Immunological Methods

Risk Assessment

What are the hazards and do they prevent ‘lone working’?

Sodium acetate buffer- It is an irritant that can destroy the integrity of the skin as well as the lining of the gastrointestinal tract. Sodium acetate can also irritate the eyes and affect the sense of sight. A spray mist of the chemical can lead to the formation of chemical vapour, which can be inhaled thereby leading to the damage of the mucous membranes found in the eyes, mouth and respiratory system.

Phosphate buffer- This chemical is dangerous when inhaled, swallowed or taken up by the skin. Phosphate buffer can also cause irritation to the eyes, skin or the mucous membranes that line the respiratory tract.

Sulphuric acid- This chemical is a highly corrosive substance that can cause severe burns when handled carelessly. However, the concentrated form of the acid is more dangerous than the dilute form. In this experiment, dilute sulphuric acid will be used as the stop solution. Two types of burns can arise from sulphuric acid: chemical and secondary thermal burns. A secondary thermal burn occurs from the heat that is produced when sulphuric acid makes contact with substances containing water (exothermic reaction). Sulphuric acid can “eat up” work surfaces and metal. Therefore, it can also destroy the work area. Permanent blindness can occur when this acid gets into the eyes. On the other hand, the accidental swallowing of the acid can cause irreversible damage to the gastrointestinal tract. High concentrations of sulphuric acid aerosol or vapour can have adverse effects on the respiratory system and the eyes. Long standing exposure to mild forms of the acid can wear down teeth.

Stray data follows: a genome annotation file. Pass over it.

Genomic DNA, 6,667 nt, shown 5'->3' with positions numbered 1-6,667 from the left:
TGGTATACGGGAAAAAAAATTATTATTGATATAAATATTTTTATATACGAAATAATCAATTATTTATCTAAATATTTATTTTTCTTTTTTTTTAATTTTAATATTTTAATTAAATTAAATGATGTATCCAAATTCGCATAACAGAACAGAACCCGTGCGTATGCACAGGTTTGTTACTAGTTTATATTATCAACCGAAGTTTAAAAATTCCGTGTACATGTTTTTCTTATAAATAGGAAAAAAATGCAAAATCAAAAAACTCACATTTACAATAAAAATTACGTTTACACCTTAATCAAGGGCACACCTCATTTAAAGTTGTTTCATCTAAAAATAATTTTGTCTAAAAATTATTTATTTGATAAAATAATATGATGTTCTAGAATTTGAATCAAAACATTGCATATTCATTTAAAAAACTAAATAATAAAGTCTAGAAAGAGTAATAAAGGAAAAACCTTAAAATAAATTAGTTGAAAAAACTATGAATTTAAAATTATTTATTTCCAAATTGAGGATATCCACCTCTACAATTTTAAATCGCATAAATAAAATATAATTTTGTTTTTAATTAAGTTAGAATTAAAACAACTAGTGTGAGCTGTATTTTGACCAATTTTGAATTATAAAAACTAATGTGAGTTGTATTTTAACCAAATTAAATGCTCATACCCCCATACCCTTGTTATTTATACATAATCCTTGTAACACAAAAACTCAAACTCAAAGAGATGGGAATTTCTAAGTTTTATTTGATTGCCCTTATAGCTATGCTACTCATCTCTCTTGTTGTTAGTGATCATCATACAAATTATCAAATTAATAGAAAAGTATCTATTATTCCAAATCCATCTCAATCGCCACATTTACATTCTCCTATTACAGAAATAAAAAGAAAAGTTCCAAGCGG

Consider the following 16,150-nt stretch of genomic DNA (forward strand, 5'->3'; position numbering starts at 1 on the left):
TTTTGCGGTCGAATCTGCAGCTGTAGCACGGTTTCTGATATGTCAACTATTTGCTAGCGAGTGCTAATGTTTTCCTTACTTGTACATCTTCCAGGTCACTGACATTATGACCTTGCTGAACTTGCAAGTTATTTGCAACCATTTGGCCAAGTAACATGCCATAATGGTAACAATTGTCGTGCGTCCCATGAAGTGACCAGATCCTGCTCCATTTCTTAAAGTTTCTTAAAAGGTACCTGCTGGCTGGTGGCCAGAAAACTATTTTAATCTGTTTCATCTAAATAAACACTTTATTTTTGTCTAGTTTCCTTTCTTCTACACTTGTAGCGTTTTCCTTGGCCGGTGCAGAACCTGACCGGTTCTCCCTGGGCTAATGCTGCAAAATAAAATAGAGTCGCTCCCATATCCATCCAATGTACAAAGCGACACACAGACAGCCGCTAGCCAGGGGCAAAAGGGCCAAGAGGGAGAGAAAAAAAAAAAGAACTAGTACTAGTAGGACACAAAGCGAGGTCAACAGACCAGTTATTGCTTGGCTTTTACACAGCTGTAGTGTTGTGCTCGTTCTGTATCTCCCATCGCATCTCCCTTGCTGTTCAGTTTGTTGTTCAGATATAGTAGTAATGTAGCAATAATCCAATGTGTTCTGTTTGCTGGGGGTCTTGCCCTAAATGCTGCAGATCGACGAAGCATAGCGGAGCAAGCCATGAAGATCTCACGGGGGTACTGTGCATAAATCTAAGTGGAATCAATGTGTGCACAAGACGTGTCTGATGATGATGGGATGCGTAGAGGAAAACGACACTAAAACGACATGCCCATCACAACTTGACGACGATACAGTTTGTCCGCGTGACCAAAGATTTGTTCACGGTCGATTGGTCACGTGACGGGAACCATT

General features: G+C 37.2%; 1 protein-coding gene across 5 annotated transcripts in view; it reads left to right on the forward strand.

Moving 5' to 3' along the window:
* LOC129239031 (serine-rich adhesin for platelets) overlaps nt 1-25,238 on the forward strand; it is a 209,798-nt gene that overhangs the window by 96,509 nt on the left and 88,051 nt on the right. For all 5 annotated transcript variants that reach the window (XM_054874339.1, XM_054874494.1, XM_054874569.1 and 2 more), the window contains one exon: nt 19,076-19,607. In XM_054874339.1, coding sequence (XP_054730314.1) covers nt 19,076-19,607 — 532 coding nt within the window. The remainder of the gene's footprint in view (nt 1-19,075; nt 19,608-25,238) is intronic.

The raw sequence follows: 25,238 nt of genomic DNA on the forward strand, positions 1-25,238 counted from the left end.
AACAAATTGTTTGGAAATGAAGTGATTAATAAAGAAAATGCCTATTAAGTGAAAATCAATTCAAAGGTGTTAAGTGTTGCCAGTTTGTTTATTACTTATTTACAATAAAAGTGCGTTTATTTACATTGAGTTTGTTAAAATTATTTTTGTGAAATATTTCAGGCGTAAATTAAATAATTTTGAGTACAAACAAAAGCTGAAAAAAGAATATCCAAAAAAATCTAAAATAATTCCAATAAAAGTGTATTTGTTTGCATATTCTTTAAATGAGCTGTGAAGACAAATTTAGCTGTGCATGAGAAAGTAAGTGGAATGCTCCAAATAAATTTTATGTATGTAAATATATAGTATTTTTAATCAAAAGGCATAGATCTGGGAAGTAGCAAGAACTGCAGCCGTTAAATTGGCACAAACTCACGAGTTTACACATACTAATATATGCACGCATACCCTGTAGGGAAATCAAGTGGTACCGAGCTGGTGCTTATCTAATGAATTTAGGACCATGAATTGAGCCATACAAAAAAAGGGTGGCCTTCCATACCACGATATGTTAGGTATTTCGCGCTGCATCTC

The above-mentioned hazards cannot get in the way of lone working because they do not pose high-level risks. The experimental procedures as highlighted in the laboratory manual entail drawing small volumes of the solutions using automated micropipettes. Therefore, aerosols will not be formed, which will reduce the risk of inhalation. Automated micropipettes will eliminate the risk of accidental swallowing of the chemicals, which would happen with other types of pipettes. Furthermore, dilute sulphuric acid will be used as opposed to the concentrated form of the acid that is a high-level hazard.

What will be done in the procedure?

The working analytical chloramphenicol standards will be prepared in the assigned groups as indicated in the lab manual. The horseradish peroxidase (HRP) will be prepared by mixing 1/10000:400µl of 1/1000 HRP with 3600µl blocking buffer (sodium acetate) as well as 1/5000:800µl of 1/1000 HRP and 3200µl blocking buffer. The standards and unknown samples were then added to the wells followed by the HRP enzyme conjugate and incubated. At the end of the incubation period, the microtiter plates were washed by filling the wells with 300µl of the wash buffer and emptying them eight times. Thereafter, 100 µl of TMB-E will be added to each well and incubated for 12 min at 37°C. In the last step, 25 µl of 2.5M sulphuric acid stop solution will be added to each well. The absorbance of the plates will then be measured.